Literary Tourism: Antarctica

So you’ve already shopped the glorious bookstores of Buenos Aires, followed Leopold Bloom’s footsteps through Dublin, relaxed in Jane Austen’s favorite spas in Bath, and thumbed your way across the continent on the trail of Kerouac and Cassady. Is there nowhere left for the book lover to explore? Fret not: Antarctica awaits. It may be Earth’s least-trodden landscape, but it’s provided a subject for authors from John Calvin Batchelor (The Birth of the People’s Republic of Antarctica) to Maria Semple (Where’d You Go, Bernadette), and it has plenty to offer the dedicated literary tourist. Unfortunately, we have space here to recommend just a couple of itineraries.

Various Landmarks of the Doomed Scott Expedition

doomed polar expedition

Pack an extra sweater!

In 1910, Sir Robert Scott embarked on a mission to Antarctica, hoping to become the first person to reach the South Pole and there plant a flag for England. The advance party of this extremely well-planned (ponies instead of sled dogs–what could go wrong?) expedition finally reached its goal on 17 January 1912, only to find a Norwegian banner and a polite letter of greeting from Roald Amundsen, who had arrived at the pole a month earlier. “Great God! This is an awful place and terrible enough for us to have laboured to it without the reward of priority,” lamented Scott in his diary, before turning back. He and his team were stymied by atrocious weather and lack of food, and despite the self-sacrifice of one of the men, who exited his tent voluntarily and disappeared into the frigid wastes, saying, “I am just going outside and may be some time,” the entire group perished just eleven miles short of a supply depot.

Surviving expedition member Apsley Cherry-Garrard chronicled the doomed mission in  a classic piece of writing that’s a must-read for any armchair traveler. He cuts right to the chase in his introduction to The Worst Journey in the World: “Polar exploration is at once the cleanest and most isolated way of having a bad time which has been devised.” Visit the frozen ruins of the party’s primitive huts and take a selfie next to their slack, worn, second-place flag to see if you agree.

Pym’s Cataract

No trip to Antarctica is complete until you catch sight of its most spectacular (super)natural feature, made famous by the hallucinatory genius Edgar Allan Poe. In his 1838 novel The Narrative of Arthur Gordon Pym, he presciently predicted many of the difficulties later explorers would experience in real life, and then some. Pym and his companions survive shipwreck, mutiny, and cannibalism, and that’s just for openers. As they sail closer to the legendary polar regions, the weather and the environment change mysteriously. The water turns boiling hot and an ashy substance falls on them through the endless, wintry darkness.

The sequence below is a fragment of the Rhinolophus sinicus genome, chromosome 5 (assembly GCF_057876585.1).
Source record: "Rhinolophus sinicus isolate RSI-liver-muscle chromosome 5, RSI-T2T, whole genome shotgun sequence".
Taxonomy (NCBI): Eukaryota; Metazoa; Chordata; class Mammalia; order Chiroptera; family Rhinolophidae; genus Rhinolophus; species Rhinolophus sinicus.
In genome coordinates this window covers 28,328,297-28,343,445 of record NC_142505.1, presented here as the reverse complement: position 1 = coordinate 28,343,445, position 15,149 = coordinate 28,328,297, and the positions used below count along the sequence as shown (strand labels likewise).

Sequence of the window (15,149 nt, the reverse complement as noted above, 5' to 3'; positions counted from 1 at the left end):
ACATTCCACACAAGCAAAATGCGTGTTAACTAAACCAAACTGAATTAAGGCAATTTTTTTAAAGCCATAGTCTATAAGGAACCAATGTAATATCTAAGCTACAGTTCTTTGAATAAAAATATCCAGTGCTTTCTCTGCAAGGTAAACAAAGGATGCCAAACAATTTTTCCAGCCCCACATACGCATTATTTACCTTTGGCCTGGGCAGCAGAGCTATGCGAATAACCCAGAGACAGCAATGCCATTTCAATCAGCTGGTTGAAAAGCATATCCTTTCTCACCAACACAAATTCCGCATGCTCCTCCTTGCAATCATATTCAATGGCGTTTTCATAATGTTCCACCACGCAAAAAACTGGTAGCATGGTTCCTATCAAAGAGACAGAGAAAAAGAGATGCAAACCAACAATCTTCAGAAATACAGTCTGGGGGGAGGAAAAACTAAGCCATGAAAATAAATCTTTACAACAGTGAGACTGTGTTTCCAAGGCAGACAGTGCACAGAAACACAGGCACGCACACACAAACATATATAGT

Pym's Cataract

The Heart of Darkness turns out to be completely white. What a twist!

And then things get really weird: “The range of vapor to the southward had arisen prodigiously in the horizon, and began to assume more distinctness of form. I can liken it to nothing but a limitless cataract, rolling silently into the sea from some immense and far-distant rampart in the heaven … from out the milky depths of the ocean a luminous glare arose, and stole up along the bulwarks of the boat. We were nearly overwhelmed by the white ashy shower which settled upon us and upon the canoe, but melted into the water as it fell. The summit of the cataract was utterly lost in the dimness and the distance. Yet we were evidently approaching it with a hideous velocity.”

At last the terrible truth is revealed: “The darkness had materially increased, relieved only by the glare of the water thrown back from the white curtain before us. Many gigantic and pallidly white birds flew continuously now from beyond the veil, and their scream was the eternal Tekeli-li! as they retreated from our vision … And now we rushed into the embraces of the cataract, where a chasm threw itself open to receive us. But there arose in our pathway a shrouded human figure, very far larger in its proportions than any dweller among men. And the hue of the skin of the figure was of the perfect whiteness of the snow.”

Be aware that, given the nearly unrelieved whiteness at the end of the world, flash photography will prove ineffective when taking pictures of the hooded guardian. And please, do not feed the giant pallid birds. Tekeli-li, everybody, and enjoy your plunge over the chasm!

Antarctica is beautiful and fascinating, but it’s also threatened by tourism. Read about it to your heart’s content, but unless you’re an accredited researcher, as John Oliver suggests, don’t go.

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